So much to see and do, man.
Thursday, October 13, was the second night of the Americana Music Association’s Conference and Festival and also the organization’s 10th Annual Honors and Awards. For those who couldn’t make it out to that fine affair, I’d suggest reading about it right here.
Nightly showcases got off to a late start because of the Awards, so many bands across town weren’t hitting the stages until after 10 pm. But once again we were off to our beloved Mercy Lounge, where Athens, Ga.-based songwriter Lera Lynn started off the evening. The young performer favored a rock band setup for her music, which drew on influences of British and American folk, and jangly 60s rock. She even paid homage to one of the forebears of Americana and Country, turning in an eerie minor-key version of Johnny Cash’s “Ring of Fire.”
Downstairs in the Cannery Ballroom, performer Carrie Rodriguez was delighting the audience with her dazzling fiddle skills, leading the band through some hypnotic instrumental jams. Her set also included “La Punalada Trapera,” a Spanish language song written by her great aunt that appears on her 2010 album Love and Circumstance.
Nashville singer/songwriter Will Hoge was next up on the Mercy Lounge stage, and by the time I made it upstairs he and band were ripping through “Sex, Lies and Money” from his 2007’s Draw The Curtains. He joked that he and his musical compatriots had journeyed to the show from “a faraway land, called Inglewood.”
Hoge, it must be said, is a dynamite live performer. His voice last night was pure soul, adding the precise amount of emotional heft to tracks like “When I Get My Wings,” a standout from his current album Number 7. Other selections included “Trying To Be A Man,” “Fool’s Gonna Fly,” and “Even If It Breaks Your Heart,” which Eli Young Band cut for their recently-released Life At Best collection.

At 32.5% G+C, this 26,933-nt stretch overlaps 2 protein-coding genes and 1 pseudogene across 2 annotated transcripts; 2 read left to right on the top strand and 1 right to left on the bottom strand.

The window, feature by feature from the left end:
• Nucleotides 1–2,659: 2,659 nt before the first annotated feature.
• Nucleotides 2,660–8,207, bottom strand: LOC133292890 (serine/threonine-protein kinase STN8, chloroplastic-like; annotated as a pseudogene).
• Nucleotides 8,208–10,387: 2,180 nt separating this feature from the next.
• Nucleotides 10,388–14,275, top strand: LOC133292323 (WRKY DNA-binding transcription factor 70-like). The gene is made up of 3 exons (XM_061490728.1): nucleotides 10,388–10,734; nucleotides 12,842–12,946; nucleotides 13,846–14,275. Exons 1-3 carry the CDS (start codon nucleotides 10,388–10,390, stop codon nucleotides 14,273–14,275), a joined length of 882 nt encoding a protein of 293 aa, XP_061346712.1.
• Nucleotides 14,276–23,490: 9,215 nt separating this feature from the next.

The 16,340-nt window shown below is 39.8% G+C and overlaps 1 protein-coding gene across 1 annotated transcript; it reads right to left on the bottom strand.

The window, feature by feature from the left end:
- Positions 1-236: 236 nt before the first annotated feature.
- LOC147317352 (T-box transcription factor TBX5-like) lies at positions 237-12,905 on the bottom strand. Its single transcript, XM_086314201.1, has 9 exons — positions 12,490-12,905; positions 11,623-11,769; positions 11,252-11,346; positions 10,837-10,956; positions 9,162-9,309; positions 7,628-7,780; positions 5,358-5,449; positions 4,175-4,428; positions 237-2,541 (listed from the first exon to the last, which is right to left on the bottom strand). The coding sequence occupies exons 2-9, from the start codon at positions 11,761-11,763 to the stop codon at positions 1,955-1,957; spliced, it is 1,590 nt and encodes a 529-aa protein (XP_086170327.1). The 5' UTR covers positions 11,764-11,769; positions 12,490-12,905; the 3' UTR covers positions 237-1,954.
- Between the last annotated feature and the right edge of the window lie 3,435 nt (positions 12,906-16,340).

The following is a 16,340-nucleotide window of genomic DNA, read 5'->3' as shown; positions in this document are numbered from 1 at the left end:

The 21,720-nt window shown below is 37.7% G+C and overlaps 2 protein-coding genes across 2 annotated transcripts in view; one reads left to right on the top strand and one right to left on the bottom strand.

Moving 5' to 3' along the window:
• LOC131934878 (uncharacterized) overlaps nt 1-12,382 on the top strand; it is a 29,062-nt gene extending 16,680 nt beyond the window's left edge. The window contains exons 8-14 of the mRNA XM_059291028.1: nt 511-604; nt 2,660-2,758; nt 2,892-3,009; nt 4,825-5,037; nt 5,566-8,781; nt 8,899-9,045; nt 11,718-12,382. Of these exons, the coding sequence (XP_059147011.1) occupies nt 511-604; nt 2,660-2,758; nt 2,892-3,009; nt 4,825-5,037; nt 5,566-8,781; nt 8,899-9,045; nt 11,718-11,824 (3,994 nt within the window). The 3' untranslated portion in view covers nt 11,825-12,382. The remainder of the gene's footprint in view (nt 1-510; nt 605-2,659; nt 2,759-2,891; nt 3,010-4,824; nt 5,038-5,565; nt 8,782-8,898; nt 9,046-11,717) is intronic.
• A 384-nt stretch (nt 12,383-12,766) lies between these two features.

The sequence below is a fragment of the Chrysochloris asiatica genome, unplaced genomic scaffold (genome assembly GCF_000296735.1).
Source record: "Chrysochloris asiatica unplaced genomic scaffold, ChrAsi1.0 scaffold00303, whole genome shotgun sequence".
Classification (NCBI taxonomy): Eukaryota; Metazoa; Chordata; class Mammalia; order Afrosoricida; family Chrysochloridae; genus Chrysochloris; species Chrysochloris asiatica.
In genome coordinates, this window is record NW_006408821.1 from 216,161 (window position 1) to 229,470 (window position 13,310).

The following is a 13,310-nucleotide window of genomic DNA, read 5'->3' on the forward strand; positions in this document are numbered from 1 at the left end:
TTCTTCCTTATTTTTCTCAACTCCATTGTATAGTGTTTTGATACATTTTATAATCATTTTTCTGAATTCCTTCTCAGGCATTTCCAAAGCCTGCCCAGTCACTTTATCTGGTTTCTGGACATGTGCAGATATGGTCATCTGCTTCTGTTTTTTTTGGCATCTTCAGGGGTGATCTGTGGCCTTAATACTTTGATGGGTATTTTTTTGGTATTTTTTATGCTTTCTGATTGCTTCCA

Attendees were also crammed into the Cannery Ballroom to see the Jayhawks perform. The Minnesota band has been mining the fertile lands of planet country-rock since well before “Americana” had a name, and they played an important role in shaping its current sound. Band principals Gary Louris and Mark Olson sounded uncannily like their finest recordings, blending their voices in pristine harmony. Their set featured “Two Hearts,” “She Walks In So Many Ways,” “I’d Run Away,” “Tiny Arrows,” and their gorgeous, enduring minor hit “Blue” from 1995’s Tomorrow The Green Grass.
Americana opened its borders for Romantica, a folk-rock band from Minneapolis-via-Belfast and the final performers at Mercy Lounge on Thursday. Their sound fused the obligatory Gram Parsons influence with a little chamber pop and classic rock ‘n’ roll.
Band leader Ben Kyle professed his love of Nashville mid-set. “I love this town, because it’s where country music comes from.” Hey, we like it too!
Across town at the Rutledge, songwriter Lori McKenna played a with a full-band that included her producer, Barry Dean. Performances included the title track from her 2011 album Lorraine, “Buy This Town,” “Witness To Your Life” and “Stealing Kisses,” which Faith Hill cut in 2005.
Performers around town included Mollie O’Brien & Rich Moore, followed by JD Souther at The Station Inn. The lineup at the Basement included Amanda Shires, Pokey LaFarge & The South City Three, and Malcolm Holcombe, who set the Twitterverse abuzz following his set.
Last night was a late one for yours truly, so feel free to rattle me awake tonight if you catch me dozing against the wall. On tap for later: Matraca Berg, Will Kimbrough, Amy LaVere, Elizabeth Cook, Jim Lauderdale and Buddy Miller, and much more.
Also: look on musicrow.com for more coverage of AMA showcases tomorrow and Sunday.